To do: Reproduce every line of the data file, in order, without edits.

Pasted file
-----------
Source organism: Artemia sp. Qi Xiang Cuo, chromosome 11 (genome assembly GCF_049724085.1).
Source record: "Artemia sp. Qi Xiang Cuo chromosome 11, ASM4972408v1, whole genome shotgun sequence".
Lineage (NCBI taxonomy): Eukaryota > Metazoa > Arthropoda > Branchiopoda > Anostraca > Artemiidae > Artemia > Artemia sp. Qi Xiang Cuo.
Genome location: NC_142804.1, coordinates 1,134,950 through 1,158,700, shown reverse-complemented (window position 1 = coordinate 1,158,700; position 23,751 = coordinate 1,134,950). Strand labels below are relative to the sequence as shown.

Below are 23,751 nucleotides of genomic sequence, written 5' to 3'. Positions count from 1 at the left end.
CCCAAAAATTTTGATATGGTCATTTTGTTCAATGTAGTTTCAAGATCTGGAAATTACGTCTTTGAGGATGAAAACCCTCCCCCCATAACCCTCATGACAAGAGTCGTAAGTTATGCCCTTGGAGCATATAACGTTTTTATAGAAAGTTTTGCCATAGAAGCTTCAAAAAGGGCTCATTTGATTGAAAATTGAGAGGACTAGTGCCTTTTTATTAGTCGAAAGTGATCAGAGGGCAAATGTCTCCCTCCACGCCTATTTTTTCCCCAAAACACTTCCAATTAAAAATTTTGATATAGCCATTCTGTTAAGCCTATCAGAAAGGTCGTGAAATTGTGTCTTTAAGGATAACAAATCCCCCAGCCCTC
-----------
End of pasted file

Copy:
Source organism: Artemia sp. Qi Xiang Cuo, chromosome 11 (genome assembly GCF_049724085.1).
Source record: "Artemia sp. Qi Xiang Cuo chromosome 11, ASM4972408v1, whole genome shotgun sequence".
Lineage (NCBI taxonomy): Eukaryota > Metazoa > Arthropoda > Branchiopoda > Anostraca > Artemiidae > Artemia > Artemia sp. Qi Xiang Cuo.
Genome location: NC_142804.1, coordinates 1,134,950 through 1,158,700, shown reverse-complemented (window position 1 = coordinate 1,158,700; position 23,751 = coordinate 1,134,950). Strand labels below are relative to the sequence as shown.

Below are 23,751 nucleotides of genomic sequence, written 5' to 3'. Positions count from 1 at the left end.
CCCAAAAATTTTGATATGGTCATTTTGTTCAATGTAGTTTCAAGATCTGGAAATTACGTCTTTGAGGATGAAAACCCTCCCCCCATAACCCTCATGACAAGAGTCGTAAGTTATGCCCTTGGAGCATATAACGTTTTTATAGAAAGTTTTGCCATAGAAGCTTCAAAAAGGGCTCATTTGATTGAAAATTGAGAGGACTAGTGCCTTTTTATTAGTCGAAAGTGATCAGAGGGCAAATGTCTCCCTCCACGCCTATTTTTTCCCCAAAACACTTCCAATTAAAAATTTTGATATAGCCATTCTGTTAAGCCTATCAGAAAGGTCGTGAAATTGTGTCTTTAAGGATAACAAATCCCCCAGCCCTC